In a tank with two female smooth-hound sharks, a “miracle” baby shark was born. For nearly a decade, the tank has been devoid of males. This could be the species’ first instance of asexual reproduction.
The shark is a female of the common smooth-hound family. It was born in the Acquario Cala Gonone in Sardinia, Italy. There, two female sharks had been living for a decade. Ispera is the name of the baby shark.
The shark is thought to be the outcome of parthenogenesis. It is a form of asexual reproduction method. In it, an egg develops into an embryo without being fertilized by sperm.
The young shark is in fact a clone of its mother, according to experts. To corroborate their hypothesis, the crew submitted DNA samples from the two adult sharks to a lab.
Because the embryo only acquires genetic material from one person, a Parthenogenesis birth results in the cloning of the parent.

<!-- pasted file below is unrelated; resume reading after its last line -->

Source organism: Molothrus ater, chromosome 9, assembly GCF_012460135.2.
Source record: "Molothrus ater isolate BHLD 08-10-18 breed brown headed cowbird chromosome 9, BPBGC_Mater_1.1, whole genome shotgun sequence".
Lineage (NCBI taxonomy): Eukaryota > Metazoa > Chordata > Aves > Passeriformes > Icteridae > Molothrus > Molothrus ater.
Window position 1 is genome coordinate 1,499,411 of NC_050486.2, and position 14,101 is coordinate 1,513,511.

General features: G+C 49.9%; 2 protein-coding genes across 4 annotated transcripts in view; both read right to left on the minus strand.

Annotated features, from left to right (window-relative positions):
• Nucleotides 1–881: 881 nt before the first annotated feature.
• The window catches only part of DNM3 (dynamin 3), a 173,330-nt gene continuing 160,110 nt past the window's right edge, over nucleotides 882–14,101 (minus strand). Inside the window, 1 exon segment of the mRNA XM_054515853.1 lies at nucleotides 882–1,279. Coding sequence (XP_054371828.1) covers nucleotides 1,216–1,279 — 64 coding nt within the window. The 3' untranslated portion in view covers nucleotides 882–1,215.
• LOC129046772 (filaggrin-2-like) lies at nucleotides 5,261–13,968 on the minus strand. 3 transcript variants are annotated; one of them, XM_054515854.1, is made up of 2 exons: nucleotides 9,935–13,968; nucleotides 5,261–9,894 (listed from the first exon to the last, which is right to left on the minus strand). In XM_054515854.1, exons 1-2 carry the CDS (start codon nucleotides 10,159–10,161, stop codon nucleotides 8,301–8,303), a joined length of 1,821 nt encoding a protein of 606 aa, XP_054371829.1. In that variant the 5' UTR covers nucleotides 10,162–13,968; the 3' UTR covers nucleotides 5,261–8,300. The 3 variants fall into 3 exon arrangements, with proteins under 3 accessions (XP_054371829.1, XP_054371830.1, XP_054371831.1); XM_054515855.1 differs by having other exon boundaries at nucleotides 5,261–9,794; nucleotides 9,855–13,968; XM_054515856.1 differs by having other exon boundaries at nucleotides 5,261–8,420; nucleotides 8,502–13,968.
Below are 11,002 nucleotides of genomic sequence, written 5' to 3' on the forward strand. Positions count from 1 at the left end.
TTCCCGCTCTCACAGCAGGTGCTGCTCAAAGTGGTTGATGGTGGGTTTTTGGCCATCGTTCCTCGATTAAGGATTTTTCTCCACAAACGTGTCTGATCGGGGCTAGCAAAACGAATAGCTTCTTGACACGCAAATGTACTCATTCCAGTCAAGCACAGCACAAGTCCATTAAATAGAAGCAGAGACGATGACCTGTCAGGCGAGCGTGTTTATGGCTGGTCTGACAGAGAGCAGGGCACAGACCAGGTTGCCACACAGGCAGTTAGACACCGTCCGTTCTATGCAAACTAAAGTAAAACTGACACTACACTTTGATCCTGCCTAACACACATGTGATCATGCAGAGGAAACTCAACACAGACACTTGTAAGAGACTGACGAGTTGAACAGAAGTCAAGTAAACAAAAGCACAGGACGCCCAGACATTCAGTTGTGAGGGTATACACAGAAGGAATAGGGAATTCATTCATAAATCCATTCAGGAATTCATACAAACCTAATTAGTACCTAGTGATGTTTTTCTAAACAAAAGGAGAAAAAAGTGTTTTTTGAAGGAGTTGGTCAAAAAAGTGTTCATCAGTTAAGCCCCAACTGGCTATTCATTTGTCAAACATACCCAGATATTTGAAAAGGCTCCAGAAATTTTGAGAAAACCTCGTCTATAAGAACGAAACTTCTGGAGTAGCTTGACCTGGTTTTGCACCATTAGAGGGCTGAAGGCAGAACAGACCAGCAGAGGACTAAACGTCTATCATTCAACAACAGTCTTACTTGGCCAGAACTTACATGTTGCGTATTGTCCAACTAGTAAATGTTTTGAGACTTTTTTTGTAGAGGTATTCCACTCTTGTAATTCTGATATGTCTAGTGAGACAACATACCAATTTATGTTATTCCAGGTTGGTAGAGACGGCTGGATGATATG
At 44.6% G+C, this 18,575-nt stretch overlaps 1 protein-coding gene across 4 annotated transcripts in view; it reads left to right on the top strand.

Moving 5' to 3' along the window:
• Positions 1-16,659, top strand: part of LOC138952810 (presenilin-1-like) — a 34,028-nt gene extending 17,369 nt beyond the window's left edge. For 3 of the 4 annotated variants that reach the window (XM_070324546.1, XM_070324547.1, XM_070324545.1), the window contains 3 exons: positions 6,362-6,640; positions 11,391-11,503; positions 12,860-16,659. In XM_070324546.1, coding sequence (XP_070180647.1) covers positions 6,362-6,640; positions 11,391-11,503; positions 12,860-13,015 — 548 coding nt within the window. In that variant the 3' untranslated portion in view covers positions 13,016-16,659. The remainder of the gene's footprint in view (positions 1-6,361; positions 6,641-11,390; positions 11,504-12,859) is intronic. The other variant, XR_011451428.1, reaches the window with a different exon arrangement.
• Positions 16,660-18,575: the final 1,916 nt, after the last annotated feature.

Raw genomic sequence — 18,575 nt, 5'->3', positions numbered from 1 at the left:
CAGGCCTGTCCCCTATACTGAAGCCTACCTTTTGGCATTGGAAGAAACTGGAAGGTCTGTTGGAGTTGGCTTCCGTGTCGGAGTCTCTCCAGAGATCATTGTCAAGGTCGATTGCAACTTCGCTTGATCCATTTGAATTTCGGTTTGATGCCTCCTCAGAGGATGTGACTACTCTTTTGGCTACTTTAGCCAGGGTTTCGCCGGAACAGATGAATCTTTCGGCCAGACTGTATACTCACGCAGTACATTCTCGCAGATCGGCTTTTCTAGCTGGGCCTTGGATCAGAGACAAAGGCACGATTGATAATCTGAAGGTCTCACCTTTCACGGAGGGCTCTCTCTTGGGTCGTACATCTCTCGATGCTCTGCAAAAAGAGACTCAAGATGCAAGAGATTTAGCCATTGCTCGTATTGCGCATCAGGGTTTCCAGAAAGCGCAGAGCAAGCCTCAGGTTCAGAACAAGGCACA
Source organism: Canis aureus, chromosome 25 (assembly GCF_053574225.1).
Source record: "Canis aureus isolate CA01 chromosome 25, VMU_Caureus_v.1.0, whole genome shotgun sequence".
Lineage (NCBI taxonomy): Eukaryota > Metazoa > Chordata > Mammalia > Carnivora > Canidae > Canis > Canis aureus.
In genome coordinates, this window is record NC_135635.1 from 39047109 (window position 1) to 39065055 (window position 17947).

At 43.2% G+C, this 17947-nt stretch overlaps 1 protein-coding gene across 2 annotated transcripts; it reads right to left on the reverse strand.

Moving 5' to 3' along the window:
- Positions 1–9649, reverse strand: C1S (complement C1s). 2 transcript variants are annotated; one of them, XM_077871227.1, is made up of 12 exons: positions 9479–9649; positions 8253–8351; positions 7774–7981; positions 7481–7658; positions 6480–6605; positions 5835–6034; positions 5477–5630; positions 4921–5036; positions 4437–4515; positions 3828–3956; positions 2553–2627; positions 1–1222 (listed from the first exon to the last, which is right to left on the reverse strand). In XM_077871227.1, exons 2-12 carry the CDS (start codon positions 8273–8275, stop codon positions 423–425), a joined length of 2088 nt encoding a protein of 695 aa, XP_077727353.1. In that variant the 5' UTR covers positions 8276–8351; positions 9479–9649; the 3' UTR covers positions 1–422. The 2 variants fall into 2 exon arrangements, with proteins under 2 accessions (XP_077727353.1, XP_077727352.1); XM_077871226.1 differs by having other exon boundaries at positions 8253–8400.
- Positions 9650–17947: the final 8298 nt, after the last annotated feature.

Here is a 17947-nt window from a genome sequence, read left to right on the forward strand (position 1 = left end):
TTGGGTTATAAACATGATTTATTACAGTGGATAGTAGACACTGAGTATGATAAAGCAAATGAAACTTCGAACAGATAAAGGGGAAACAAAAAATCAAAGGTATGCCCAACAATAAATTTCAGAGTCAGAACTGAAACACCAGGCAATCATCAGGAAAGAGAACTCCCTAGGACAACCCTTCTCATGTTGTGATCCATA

The egg is fertilized by a still immature egg cell that behaves almost like a sperm. It is also a frequent method of this sort of reproduction. Invertebrates such as worms, insects, some arachnids, and crustaceans are popular to undergo parthenogenesis. It has only been seen in a few species, such as amphibians, lizards, and also fish.
Three shark species have previously been confirmed to have self-cloning births. They are the bonnethead shark, the blacktip shark, and also the zebra shark. The smooth-hound would be the fourth shark species on the list; if Ispera is a creation of parthenogenesis.
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